Review: Toyota Proace Verso (2016)


Cheap to run, capable of carrying up to nine, lots of interior space.

Rivals are better to drive, boot space is limited when all of the seats are in place, some of the engines lack refinement.

Recently Added To This Review

5 July 2018

Report of repeated problems with October 2017 Toyota Proace Verso, now with 4000 miles. The engine warning light came on, owner took it in, told it was a problem with the knock sensor. They checked the... Read more

26 April 2016 Toyota adds five year warranty to LCV range

Toyota provides five year warranty for its light commercial vehicle range in the UK. The package will be offered with the Proace Van and the Proace Verso large MPV. The UK warranty provides cover... Read more

1 March 2016 New Toyota Proace Verso unveiled at Geneva Motor Show

Building on customer needs, the range includes a comprehensive selection of people carrier models. Available in three grades, Proace Verso offers customers a choice of three body lengths across the entire... Read more

Toyota Proace Verso (2016): At A Glance

The Toyota Proace is a compact and flexible people mover aimed predominantly at taxi drivers and airport shuttle firms.

Like the van it is based on, the Proace Verso is built in France as part of a joint agreement with Citroen and Peugeot. This means it's almost identical to the SpaceTourer and Traveller, with low running costs and high levels of standard equipment. 

There are three body styles to pick from as well as three trims - Shuttle, Family and VIP - reflecting the market that the Proace Verso is aimed at. Entry Shuttle models are well-equipped, with nine-seats fitted as standard, along with automatic headlights, rain-sensing windscreen wipers, heated door mirrors and automatic dual-zone - for the front and rear - climate control.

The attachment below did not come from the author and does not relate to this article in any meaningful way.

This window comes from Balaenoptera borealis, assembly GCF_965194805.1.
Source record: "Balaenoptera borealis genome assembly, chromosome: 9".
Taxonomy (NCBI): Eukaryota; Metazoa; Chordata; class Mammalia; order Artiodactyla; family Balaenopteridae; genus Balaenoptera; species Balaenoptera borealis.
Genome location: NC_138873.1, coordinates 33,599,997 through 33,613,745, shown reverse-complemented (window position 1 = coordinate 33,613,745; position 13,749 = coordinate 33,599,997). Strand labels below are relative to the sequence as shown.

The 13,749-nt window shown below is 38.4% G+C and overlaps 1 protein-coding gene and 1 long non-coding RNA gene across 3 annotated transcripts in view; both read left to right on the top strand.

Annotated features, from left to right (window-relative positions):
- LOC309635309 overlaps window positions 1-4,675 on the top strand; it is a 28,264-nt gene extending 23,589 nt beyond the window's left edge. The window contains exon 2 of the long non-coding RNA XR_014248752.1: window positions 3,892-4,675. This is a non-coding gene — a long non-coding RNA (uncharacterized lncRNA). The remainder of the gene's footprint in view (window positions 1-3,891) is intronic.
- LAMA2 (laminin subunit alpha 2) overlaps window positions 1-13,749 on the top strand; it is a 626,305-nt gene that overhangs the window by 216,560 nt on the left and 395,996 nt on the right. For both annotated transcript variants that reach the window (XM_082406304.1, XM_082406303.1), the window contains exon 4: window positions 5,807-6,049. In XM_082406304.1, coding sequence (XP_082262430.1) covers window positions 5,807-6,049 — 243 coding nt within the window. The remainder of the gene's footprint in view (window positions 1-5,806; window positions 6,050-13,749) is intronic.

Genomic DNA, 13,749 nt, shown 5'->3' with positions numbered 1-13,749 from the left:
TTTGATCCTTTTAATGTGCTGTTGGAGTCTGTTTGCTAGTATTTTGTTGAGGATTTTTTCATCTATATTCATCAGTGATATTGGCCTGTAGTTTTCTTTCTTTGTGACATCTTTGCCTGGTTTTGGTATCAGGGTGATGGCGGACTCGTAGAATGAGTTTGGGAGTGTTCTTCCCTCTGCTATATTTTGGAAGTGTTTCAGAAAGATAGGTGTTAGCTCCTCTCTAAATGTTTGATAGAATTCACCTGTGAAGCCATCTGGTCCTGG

The range-topping VIP model is aimed at the executive transport end of the market and features seven leather heated seats and a rear table. Like the Proace Verso in Family trim, the seats are rail-mounted, which means they can be moved forwards/backs or removed altogether.

Compact versions offer the least boot space with the rear seats in place - just 224 litres - but things are more practical with the medium and long bodystyles, which offer a respective 603 and 989 litres. Family-spec versions get a split tailgate, which means you can access the boot without having to lift the large, heavy tailgate.

The front-wheel drive Proace Verso is available with a choice of three powertrains featuring 1.6 and 2.0-litre turbodiesel engines. The 1.6 diesel is the most efficient on paper, returning a claimed 54.3mpg 137g/km of CO2 while the 177PS 2.0-litre will provide 47.9mpg and 155g/km, according to the official figures. Most of the engines are linked to a six-speed manual gearbox as standard, while the most powerful version gets a six-speed automatic. 

The Proace Verso isn't as good to drive or refined as its German rivals - such as the Mercedes-Benz V-Class or Volkswagen Caravelle - but it is efficient for its size and nimble in town. The high price and van-origins will limit its appeal for private buyers, but its flexible and practical nature will make it a tempting choice for professional drivers. 

What does a Toyota Proace Verso (2016) cost?

Toyota Proace Verso (2016): What's It Like Inside?

The Proace Verso can carry up to nine adults - including the driver. All versions are well-equipped as standard, which means an entry-level model will get with DAB audio, Bluetooth phone connectivity and automatic air conditioning as standard. Rear passenger ventilation controls and automatic headlights are also included. 

VIP models are the most luxurious and expensive in the range, with electric side sliding doors, panoramic roof and large leather seats that can be swivelled 180 degrees. However, owing to the size of those seats, VIP models will only carry seven.